The longer he’s been in the game, the larger his network. Realtors can work from anywhere, so they don’t necessarily have to be a 10 year veteran of one firm. In fact, if they’ve moved every 3-5 years, that could be a good sign they are in high demand. There is a virtuous cycle on one’s reputation the longer they have been working.
Does s/he have a web presence?
If your realtor doesn’t have a hisname.com website in this day and age where 90%+ of properties are found on-line, then you should be a little leery. The website should have basic info such as his bio, his previous transactions, thoughts on the market, some pretty graphs, and so forth.
I’ve been telling readers since I started Financial Samurai in 2009 to start their own website. Plant your flag on the web and you’ll naturally gain tremendous amount of opportunity. It’s so cheap to start one.
Does he do what he says he’s going to do?
If he says he will be at your house at 1pm, does he arrive at 12:45pm to prepare the house and gather his thoughts beforehand? When he says he will handle the upfront costs, does he pay for everything or try and get you to pay some of the bill?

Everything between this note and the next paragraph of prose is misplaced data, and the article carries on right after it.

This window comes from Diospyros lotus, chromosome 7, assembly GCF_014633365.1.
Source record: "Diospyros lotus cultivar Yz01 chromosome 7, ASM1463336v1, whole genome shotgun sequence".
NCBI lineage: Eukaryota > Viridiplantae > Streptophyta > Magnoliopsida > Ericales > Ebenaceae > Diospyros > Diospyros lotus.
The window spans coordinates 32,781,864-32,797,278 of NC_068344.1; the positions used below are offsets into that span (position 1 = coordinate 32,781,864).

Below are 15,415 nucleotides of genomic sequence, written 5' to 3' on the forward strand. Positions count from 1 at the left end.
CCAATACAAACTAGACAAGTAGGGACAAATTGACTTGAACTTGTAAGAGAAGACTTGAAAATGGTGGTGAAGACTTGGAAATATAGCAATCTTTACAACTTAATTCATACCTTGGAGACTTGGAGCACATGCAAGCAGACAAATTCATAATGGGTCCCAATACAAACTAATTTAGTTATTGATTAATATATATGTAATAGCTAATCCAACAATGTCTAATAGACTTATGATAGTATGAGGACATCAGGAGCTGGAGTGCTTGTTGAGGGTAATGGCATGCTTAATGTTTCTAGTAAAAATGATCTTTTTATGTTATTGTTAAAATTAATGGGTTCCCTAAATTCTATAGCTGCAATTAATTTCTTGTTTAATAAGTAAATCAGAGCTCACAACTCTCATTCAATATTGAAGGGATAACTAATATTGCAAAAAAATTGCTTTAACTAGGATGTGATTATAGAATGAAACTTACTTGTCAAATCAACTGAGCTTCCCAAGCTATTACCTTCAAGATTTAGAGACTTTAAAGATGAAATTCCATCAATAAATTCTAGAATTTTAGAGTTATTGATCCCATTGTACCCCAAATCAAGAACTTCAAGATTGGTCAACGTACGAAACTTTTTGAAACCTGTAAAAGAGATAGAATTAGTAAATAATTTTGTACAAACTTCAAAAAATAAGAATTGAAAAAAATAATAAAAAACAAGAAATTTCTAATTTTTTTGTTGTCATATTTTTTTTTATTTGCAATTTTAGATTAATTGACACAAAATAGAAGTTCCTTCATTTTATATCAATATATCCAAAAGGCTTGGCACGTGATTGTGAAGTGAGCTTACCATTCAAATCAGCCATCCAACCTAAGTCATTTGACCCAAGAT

Does he have a reasonable level of intelligence?
You must ask them questions about their thoughts on the markets and see if they can put together a coherent argument. Realtors get a bad wrap for being dumb by just regurgitating what CNBC, or the National Association of Realtors write.
The realtor should have his own opinions, and facts that buttress these opinions. With good intelligence, also comes good salesmanship, because the more you know, the more you are able to sell convincingly.
Does s/he have strong integrity?
The one thing I like about my realtor is that he has great integrity. I asked him whether I should disclose a minuscule leak in the ceiling that I fixed and he said, absolutely. I asked him whether I should turn on the portable air-filter in one room to help drown out some outside noise. He said it was best to leave it off to be completely upfront. Good integrity goes a long way because it minimizes the risk of negative surprises.
Does he make people feel comfortable?
If you don’t feel comfortable being around your Realtor, the buyers probably won’t feel comfortable either. The good thing about my realtor is that he leaves people alone to walk the property and doesn’t pepper them with questions. He lets people take their time and follow-up with him. I generally see this as a positive sales attribute, because I dislike pushy sales people.